(This item, originally posted upon my Google+ stream, is placed here for archival purposes.)
The practice of pseudonymous communication is a foundational cornerstone upon which much of American history and culture rests; it was and remains one of the chief mechanisms by which dissent and civic protest occur, and it is integral to the activity of engaging in civics as well as engaging socially in our country.
During the days of separation and independence from England, the founding fathers of our country engaged in the use of pseudonyms to communicate dissent and to both arrange and conduct activities central to the establishment of our country; chief among their goals was to assure “life, liberty, and the pursuit of happiness” for themselves and their descendants.
Alexander Hamilton, James Madison, and John Jay, collectively writing under the pseudonym “Publius”, are credited with authorship of The Federalist Papers; they were far from alone in the recognition of the benefits and valid uses of the pseudonym; many of our major, political figures of the time engaged in this activity:
Did they do so because they were “disgusting, filthy, untoward, and prurient persons”?
Did they do so to engage in nefarious or otherwise detrimental causes?
Did they do so to trick or otherwise defraud people?
To a one, the answer, resoundingly, is, “No.”
Throughout human history, the pseudonym has been a stoic banner under which all manner of discourse proceeded that would otherwise have be forcibly silenced. It has served artists, authors, musicians, and philosophers as well as it has politicians; and in every such case, it has provided the means by which a great many instances of beauty, literature, symphony, thought, and social evolution/progress proceeded.
It is a fact: The pseudonym has a far grander, larger, and more salient role in our lives than the fearful, shadowy one depicted by certain pundits and by those with vested self-interest and great monetary cause for divesting us of them.
It is also a fact that restricting or otherwise constraining the pseudonym can and will have a detrimental effect upon all forms of expression; not merely because people wish to distance themselves from their opinions (though this is sometimes the case), but because, many times, the fear of negative or retaliatory response to their person because of their opinion chills their willingness to set forth any opinion whatever.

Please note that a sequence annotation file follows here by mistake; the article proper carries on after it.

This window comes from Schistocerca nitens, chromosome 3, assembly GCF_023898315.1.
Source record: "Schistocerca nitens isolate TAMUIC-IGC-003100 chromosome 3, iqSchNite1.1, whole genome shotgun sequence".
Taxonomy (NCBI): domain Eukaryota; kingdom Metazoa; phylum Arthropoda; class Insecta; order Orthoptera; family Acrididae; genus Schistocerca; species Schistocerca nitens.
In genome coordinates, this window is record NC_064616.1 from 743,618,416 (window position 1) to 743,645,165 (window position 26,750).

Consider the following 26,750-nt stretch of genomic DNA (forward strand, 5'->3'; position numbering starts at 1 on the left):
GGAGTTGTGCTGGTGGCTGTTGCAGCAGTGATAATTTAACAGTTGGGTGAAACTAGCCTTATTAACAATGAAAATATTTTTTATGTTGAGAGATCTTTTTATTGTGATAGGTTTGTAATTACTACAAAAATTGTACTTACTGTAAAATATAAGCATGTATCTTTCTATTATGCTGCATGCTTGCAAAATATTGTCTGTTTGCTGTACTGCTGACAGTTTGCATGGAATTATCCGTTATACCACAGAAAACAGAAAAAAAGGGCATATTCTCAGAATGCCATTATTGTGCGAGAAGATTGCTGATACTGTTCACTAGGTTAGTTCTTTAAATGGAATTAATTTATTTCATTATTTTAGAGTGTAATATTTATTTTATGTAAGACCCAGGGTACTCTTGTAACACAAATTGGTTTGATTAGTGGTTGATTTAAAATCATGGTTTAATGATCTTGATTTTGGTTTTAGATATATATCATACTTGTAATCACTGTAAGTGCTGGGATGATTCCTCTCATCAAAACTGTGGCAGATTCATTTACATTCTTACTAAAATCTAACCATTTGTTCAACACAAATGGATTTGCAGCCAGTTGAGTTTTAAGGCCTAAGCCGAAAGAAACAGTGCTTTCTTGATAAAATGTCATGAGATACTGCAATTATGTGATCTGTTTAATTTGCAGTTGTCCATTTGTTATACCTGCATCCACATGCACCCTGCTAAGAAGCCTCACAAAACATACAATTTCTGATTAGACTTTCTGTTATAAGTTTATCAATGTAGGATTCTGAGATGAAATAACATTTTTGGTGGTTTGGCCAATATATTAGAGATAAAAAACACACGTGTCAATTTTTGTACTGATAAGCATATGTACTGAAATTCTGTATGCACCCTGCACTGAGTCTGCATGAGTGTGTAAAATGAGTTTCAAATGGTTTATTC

There are arguments which assert that the use of the pseudonym “causes” rude and uncivil behavior; but this argument is clearly demonstrated false in any number of studies, the most recent of which indicates that, in fact, it is the use of real names that is most likely to do so: http://www.guardian.co.uk/technology/2007/jul/12/g
There are arguments that assert “only bad people want to hide their identity”; to which the simplest response is to point their eye back to the beginning of this post.
There are any number of fears, uncertainties, and doubts at work in relation to the many and titillatingly varied “what ifs” of pseudonymous communication. But, at the end of the day, there are far more instances and examples of how and why the pseudonym greatly contributes to and assists in the advancement of our engagement culturally, socially, and globally than that it detracts or endangers it.
As the creator of this item eloquently states (sic), “But what if I simply want privacy and a reasonable expectation that I can choose how and with whom I interact for reasons ranging from preference to social segregation of activities?”
You see, while the pseudonym has a wonderful and extensive history of helping our country evolve and grow, its common use is less purposeful, even as it is no less important — it gives “We The People” the ability to choose, change, and cloak our identify, the ability to manage our social lives as we like, and the ability to engage with the multiple collectives in which we operate selectively as well as to segregate them according to our individual needs.
Who am I to say that you should not be allowed to have this freedom in relation to your expression? I would not dare to do so. If you, as Mr. Scoble, believe any number of things about the importance of using your real name, by all means, use it to your fullest delight.
But let us turn the question and ask instead, “Who are you to say I should not be allowed to have this freedom in relation to my expression?”
With the above question, we arrive at the crux and my primary assertion on the matter of the use of pseudonyms in the context of any inherently social environment:
An appropriate policy in relation to names is one that is minimally invasive, mutually respectful, and above all, maintains as primary the right of the customer to choose if, when, and how they avail themselves of pseudonyms when engaging in this, an inherently cultural and social environment.
Google, all due respect, the simple reality is that your policy on this count absolutely, epically, and utterly fails.
Fix it. Soon. Please.